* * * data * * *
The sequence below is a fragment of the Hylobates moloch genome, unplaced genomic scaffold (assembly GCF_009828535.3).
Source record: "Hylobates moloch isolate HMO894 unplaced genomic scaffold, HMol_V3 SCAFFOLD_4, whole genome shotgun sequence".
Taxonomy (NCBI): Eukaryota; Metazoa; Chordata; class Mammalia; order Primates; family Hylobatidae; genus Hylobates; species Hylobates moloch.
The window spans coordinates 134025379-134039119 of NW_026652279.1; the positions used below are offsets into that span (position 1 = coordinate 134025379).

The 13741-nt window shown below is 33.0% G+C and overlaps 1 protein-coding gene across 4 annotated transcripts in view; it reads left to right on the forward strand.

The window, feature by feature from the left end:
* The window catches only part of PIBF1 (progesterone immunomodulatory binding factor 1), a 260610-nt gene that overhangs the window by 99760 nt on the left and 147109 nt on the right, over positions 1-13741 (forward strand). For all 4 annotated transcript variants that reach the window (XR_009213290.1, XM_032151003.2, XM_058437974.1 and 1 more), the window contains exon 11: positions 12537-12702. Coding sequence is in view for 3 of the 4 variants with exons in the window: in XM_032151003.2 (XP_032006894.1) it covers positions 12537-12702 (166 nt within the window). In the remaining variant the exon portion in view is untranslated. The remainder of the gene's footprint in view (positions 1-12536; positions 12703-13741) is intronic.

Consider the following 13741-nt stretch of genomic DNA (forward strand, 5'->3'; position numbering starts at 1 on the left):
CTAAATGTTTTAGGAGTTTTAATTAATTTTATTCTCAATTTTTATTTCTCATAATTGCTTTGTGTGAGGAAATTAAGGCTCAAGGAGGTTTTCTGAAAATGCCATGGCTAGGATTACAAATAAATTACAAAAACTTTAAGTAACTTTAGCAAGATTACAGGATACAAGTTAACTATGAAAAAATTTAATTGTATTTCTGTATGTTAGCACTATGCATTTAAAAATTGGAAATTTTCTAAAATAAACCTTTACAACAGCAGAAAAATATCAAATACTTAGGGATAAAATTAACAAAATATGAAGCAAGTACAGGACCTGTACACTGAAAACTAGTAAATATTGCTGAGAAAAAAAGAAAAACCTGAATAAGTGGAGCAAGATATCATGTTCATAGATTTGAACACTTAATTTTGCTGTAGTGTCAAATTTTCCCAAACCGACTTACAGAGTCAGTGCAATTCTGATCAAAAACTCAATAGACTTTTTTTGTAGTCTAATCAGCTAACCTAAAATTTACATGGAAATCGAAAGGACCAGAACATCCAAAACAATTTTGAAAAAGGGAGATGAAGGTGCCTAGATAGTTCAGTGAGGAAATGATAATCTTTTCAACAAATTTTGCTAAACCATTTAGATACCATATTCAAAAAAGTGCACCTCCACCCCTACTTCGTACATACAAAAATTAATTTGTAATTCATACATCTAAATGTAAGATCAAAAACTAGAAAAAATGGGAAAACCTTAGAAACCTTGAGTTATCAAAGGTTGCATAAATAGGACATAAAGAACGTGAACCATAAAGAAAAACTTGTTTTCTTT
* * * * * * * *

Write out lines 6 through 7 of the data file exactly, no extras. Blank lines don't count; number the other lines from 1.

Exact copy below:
The window, feature by feature from the left end:
* The window catches only part of PIBF1 (progesterone immunomodulatory binding factor 1), a 260610-nt gene that overhangs the window by 99760 nt on the left and 147109 nt on the right, over positions 1-13741 (forward strand). For all 4 annotated transcript variants that reach the window (XR_009213290.1, XM_032151003.2, XM_058437974.1 and 1 more), the window contains exon 11: positions 12537-12702. Coding sequence is in view for 3 of the 4 variants with exons in the window: in XM_032151003.2 (XP_032006894.1) it covers positions 12537-12702 (166 nt within the window). In the remaining variant the exon portion in view is untranslated. The remainder of the gene's footprint in view (positions 1-12536; positions 12703-13741) is intronic.